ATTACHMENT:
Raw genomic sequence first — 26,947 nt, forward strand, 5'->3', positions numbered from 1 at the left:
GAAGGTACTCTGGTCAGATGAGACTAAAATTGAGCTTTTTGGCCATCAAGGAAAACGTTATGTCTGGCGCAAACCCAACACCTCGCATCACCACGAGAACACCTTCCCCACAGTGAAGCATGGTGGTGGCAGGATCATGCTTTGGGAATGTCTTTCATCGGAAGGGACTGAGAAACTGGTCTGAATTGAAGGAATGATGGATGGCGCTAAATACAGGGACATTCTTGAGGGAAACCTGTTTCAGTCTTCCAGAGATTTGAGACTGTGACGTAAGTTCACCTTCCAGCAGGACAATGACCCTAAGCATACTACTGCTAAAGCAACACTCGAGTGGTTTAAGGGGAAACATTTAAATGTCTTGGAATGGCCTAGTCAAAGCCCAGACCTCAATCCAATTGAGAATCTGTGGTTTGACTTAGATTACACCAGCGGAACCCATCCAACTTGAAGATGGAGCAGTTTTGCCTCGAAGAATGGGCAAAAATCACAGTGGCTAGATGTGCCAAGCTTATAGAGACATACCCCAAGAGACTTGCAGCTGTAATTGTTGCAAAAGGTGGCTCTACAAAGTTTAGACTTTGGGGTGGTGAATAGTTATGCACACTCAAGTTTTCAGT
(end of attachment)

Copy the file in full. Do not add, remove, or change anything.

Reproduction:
Raw genomic sequence first — 26,947 nt, forward strand, 5'->3', positions numbered from 1 at the left:
GAAGGTACTCTGGTCAGATGAGACTAAAATTGAGCTTTTTGGCCATCAAGGAAAACGTTATGTCTGGCGCAAACCCAACACCTCGCATCACCACGAGAACACCTTCCCCACAGTGAAGCATGGTGGTGGCAGGATCATGCTTTGGGAATGTCTTTCATCGGAAGGGACTGAGAAACTGGTCTGAATTGAAGGAATGATGGATGGCGCTAAATACAGGGACATTCTTGAGGGAAACCTGTTTCAGTCTTCCAGAGATTTGAGACTGTGACGTAAGTTCACCTTCCAGCAGGACAATGACCCTAAGCATACTACTGCTAAAGCAACACTCGAGTGGTTTAAGGGGAAACATTTAAATGTCTTGGAATGGCCTAGTCAAAGCCCAGACCTCAATCCAATTGAGAATCTGTGGTTTGACTTAGATTACACCAGCGGAACCCATCCAACTTGAAGATGGAGCAGTTTTGCCTCGAAGAATGGGCAAAAATCACAGTGGCTAGATGTGCCAAGCTTATAGAGACATACCCCAAGAGACTTGCAGCTGTAATTGTTGCAAAAGGTGGCTCTACAAAGTTTAGACTTTGGGGTGGTGAATAGTTATGCACACTCAAGTTTTCAGT